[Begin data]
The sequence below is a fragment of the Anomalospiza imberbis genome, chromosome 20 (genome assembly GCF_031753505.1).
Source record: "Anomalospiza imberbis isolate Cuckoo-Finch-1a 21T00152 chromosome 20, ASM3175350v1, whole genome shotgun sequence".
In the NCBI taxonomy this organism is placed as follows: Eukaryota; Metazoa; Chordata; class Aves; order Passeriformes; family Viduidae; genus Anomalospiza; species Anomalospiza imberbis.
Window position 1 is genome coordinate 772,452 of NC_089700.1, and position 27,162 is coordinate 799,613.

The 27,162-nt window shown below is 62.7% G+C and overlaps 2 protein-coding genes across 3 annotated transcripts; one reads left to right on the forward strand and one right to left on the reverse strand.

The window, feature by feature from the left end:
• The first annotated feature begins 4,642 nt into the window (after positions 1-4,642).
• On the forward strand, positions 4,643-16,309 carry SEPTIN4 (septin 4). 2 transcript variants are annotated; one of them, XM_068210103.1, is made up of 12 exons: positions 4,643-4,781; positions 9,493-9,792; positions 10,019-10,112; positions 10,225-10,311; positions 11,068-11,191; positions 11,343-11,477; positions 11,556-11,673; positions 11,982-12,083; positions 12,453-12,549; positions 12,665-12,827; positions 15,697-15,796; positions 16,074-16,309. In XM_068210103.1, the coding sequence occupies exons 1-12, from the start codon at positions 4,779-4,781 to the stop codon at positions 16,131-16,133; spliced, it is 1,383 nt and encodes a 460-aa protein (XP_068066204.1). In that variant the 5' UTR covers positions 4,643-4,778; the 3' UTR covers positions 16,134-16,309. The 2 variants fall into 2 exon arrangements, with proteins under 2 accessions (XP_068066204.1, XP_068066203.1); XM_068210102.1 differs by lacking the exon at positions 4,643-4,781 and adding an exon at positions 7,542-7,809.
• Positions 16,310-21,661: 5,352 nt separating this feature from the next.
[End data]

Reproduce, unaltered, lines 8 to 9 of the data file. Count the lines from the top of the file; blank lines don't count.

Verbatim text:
• On the forward strand, positions 4,643-16,309 carry SEPTIN4 (septin 4). 2 transcript variants are annotated; one of them, XM_068210103.1, is made up of 12 exons: positions 4,643-4,781; positions 9,493-9,792; positions 10,019-10,112; positions 10,225-10,311; positions 11,068-11,191; positions 11,343-11,477; positions 11,556-11,673; positions 11,982-12,083; positions 12,453-12,549; positions 12,665-12,827; positions 15,697-15,796; positions 16,074-16,309. In XM_068210103.1, the coding sequence occupies exons 1-12, from the start codon at positions 4,779-4,781 to the stop codon at positions 16,131-16,133; spliced, it is 1,383 nt and encodes a 460-aa protein (XP_068066204.1). In that variant the 5' UTR covers positions 4,643-4,778; the 3' UTR covers positions 16,134-16,309. The 2 variants fall into 2 exon arrangements, with proteins under 2 accessions (XP_068066204.1, XP_068066203.1); XM_068210102.1 differs by lacking the exon at positions 4,643-4,781 and adding an exon at positions 7,542-7,809.
• Positions 16,310-21,661: 5,352 nt separating this feature from the next.